W3C home > Mailing lists > Public > www-archive@w3.org > December 2007

Re: Dissatisfaction with HTML WG

From: Preston L. Bannister <preston@bannister.us>
Date: Mon, 24 Dec 2007 13:44:18 -0800
Message-ID: <7e91ba7e0712241344i4db7efd5web01a90ed0976717@mail.gmail.com>
To: "Dean Edridge" <dean@55.co.nz>
Cc: public-html@w3.org, www-archive@w3.org, "Dan Connolly" <connolly@w3.org>, "Chris Wilson" <Chris.Wilson@microsoft.com>, "Michael(tm) Smith" <mike@w3.org>
On Dec 24, 2007 8:21 AM, Dean Edridge <dean@55.co.nz> wrote:

> *[snip]*
> I'm disappointed to see a lot of anti-XHTML sentiment within the group
> considering that this spec is supposed to be both HTML5 and XHTML5 I
> would have thought that people could be a bit more open minded than
> this. We are, after all, supposed to be "Leading the web to its full
> potential" yet some people insist on putting limitations on the web by
> restricting it to only text/html.

> I don't think that the working group and specification is being run in
> an objective, democratic and non-biased manner. For example:

First, any good design process is *not* democratic, rather something closer
to a meritocracy.  All voices are not and should not be equal.  Whether this
works out to be a good thing or bad thing depends where the weight lands,
and how it is used.  :)

Second, some folk - of which I am one - are coming to the opinion that XHTML
*in the web browser* is looking more like an evolutionary dead-end, not
"leading the web to it's full potential".  Seemed like a good idea at one
time, but on further examination, not so much.  Clearly this is a judgement
call.  There are going to be many of these judgement calls.  A practical
standard cannot be a union of all possibly-workable ideas.

> *[snip]*
> The HTMLWG is becoming less and less democratic everyday. It has become
> a dictatorship driven by three companies: Google, Apple and Opera. These
> companies have there own interest at heart which may or may not be in
> the best interest of the open web. Unless one happens to be an employee
> (or a friend of an employee) of these companies, one doesn't seem to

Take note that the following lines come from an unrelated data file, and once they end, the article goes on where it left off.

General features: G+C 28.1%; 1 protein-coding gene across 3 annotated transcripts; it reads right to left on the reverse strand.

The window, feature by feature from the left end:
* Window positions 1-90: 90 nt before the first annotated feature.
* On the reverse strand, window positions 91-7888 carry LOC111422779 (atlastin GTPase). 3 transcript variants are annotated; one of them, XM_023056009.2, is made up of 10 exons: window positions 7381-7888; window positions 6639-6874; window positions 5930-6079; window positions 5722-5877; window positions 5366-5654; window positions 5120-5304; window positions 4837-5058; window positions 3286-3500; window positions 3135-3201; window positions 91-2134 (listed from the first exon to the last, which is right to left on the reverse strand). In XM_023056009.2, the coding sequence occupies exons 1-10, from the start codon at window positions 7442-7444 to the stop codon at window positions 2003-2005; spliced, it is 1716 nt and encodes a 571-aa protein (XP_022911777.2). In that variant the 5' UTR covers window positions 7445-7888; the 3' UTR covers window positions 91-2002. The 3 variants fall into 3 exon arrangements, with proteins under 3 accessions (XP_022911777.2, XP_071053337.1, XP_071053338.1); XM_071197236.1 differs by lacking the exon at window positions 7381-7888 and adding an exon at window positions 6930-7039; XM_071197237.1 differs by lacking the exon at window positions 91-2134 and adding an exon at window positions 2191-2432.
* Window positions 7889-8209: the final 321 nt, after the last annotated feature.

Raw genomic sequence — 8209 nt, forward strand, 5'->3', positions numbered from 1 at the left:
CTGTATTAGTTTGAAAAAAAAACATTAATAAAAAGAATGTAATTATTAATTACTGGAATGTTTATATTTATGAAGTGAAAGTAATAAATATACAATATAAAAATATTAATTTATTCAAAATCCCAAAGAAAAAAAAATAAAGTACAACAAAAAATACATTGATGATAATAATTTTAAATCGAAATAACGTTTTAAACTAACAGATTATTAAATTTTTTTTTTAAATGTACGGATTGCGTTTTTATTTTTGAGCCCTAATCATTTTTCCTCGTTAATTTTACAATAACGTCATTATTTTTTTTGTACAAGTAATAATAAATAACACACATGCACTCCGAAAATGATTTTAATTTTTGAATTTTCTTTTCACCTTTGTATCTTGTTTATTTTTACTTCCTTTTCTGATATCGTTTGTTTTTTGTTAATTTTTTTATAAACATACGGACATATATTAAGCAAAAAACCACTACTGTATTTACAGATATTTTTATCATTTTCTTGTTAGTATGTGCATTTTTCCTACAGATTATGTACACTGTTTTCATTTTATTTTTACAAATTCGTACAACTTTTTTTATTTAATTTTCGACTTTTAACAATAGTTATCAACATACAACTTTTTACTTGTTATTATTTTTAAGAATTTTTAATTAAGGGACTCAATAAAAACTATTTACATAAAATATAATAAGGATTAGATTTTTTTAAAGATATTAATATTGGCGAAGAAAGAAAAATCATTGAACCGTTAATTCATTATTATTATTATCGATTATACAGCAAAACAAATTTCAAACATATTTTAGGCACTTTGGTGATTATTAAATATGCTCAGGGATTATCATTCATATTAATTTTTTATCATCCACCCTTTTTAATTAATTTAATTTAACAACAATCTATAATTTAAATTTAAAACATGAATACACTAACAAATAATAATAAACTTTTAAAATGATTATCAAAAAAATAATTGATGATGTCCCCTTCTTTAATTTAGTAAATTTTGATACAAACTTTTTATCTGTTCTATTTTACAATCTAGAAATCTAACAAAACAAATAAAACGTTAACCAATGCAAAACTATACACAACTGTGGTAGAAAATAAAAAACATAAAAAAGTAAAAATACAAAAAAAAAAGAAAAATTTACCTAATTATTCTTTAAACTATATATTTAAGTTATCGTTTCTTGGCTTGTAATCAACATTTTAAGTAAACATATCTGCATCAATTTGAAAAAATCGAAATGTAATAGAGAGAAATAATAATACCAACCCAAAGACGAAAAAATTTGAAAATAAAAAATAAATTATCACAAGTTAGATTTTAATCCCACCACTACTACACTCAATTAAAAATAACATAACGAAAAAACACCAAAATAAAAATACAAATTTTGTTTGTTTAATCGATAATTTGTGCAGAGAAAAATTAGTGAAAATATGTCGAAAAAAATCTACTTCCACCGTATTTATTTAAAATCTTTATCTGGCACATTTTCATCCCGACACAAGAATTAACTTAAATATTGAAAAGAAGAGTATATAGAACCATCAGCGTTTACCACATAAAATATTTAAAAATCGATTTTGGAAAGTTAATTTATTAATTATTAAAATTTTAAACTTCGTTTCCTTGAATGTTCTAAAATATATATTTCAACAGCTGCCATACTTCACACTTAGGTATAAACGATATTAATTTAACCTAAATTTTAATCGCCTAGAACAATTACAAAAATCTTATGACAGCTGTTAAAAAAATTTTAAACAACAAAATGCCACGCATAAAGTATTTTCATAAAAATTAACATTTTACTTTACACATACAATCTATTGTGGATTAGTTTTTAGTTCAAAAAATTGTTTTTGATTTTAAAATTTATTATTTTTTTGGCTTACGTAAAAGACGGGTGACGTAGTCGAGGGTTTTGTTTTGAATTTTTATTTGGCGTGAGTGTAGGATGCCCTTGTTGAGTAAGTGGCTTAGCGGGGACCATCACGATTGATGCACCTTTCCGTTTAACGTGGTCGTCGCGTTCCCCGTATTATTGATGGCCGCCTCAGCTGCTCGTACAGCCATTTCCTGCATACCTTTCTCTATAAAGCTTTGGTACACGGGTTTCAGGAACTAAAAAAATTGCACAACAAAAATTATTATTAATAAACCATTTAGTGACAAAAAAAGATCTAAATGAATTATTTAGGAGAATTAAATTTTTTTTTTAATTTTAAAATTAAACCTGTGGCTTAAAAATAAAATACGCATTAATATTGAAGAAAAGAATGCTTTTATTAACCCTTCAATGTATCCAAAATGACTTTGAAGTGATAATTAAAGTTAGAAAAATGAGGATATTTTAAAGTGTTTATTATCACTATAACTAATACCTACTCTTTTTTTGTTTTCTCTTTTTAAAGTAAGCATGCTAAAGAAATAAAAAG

> have much say in the way that HTML5 and XHTML5 gets developed.

Yes, well best to mention the elephant in the dining room.  Without
Microsoft implementing HTML5 (whatever that turns out to be) in Internet
Explorer, as a standard HTML5 will turn out be about as meaningful as
HTML4.  There is no way to deny that Microsoft has a big voice.  There is no
doubt that this *could* be a problem.  Google, Apple and Opera all have
significant voices, but will all have to adapt to whatever Microsoft decides
to do.

Yes, like many other folk I am wary of Microsoft (the gift of a sometimes
dubious history).  So far at least, the folk from Microsoft seem to be very
reasonable, and - allowing for reasonable difference of opinion - to be
doing the right thing.  The recent announcement of IE8 code passing a CSS
torture test is a Very Big Deal - and a strong positive hint.

On the other hand, as to what (if any) decisions are being made, why, and by
whom ... here I have to agree somewhat with Dean.  Things are a little
non-obvious.  I suspect this has mostly to do with trying to invent a new
process (for W3C) on the fly - nothing inherently bad.  But I cannot
entirely dismiss Dean's suspicions, as ... I just do not know.

My suggestion would to have someone periodically write for each major topic
a concise summary of discussion to date.  Basically an exercise to bring
everyone on to the same conceptual page.  The scattering of email threads
and wiki pages ... lack focus.

My 2&cent; worth.
Received on Monday, 24 December 2007 21:44:27 UTC

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